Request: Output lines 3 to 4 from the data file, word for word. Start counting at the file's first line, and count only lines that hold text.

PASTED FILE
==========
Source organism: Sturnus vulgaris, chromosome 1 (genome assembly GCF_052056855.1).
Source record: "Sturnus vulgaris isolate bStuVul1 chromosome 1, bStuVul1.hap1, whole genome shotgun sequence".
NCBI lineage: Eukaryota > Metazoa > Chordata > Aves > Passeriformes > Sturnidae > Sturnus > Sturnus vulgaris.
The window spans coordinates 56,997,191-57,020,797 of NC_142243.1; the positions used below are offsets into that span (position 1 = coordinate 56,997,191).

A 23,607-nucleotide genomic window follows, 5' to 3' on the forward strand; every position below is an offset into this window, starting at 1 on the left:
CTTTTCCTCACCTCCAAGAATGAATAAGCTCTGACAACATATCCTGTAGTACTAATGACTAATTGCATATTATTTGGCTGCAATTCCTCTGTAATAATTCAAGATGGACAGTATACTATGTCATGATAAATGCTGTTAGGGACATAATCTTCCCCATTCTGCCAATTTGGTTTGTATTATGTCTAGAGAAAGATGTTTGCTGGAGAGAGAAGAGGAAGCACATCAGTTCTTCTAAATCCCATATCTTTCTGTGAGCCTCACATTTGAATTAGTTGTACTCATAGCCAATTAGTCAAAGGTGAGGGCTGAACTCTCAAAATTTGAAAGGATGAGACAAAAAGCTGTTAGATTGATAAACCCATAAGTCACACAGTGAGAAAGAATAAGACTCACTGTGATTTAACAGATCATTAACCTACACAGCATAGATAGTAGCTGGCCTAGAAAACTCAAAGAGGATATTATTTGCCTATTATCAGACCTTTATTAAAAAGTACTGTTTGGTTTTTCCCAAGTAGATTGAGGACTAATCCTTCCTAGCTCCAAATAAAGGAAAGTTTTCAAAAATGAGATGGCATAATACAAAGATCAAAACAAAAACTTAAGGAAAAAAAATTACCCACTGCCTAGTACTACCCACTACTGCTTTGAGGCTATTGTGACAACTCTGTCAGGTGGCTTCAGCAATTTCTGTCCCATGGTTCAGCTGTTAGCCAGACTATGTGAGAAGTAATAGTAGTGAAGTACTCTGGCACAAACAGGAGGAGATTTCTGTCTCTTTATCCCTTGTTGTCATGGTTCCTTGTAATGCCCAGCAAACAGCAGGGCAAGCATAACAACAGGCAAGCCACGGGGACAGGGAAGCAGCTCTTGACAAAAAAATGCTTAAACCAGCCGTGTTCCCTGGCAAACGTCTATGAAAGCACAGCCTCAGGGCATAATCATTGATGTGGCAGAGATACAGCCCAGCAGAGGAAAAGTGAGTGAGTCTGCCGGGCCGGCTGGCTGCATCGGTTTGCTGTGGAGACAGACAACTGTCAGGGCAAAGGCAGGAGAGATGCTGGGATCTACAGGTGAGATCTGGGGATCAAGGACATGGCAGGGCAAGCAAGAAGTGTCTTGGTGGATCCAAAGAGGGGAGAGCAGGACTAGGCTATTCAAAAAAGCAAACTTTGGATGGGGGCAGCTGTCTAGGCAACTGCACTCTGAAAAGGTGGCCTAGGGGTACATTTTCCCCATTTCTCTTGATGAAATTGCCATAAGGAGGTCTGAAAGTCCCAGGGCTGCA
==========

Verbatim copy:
NCBI lineage: Eukaryota > Metazoa > Chordata > Aves > Passeriformes > Sturnidae > Sturnus > Sturnus vulgaris.
The window spans coordinates 56,997,191-57,020,797 of NC_142243.1; the positions used below are offsets into that span (position 1 = coordinate 56,997,191).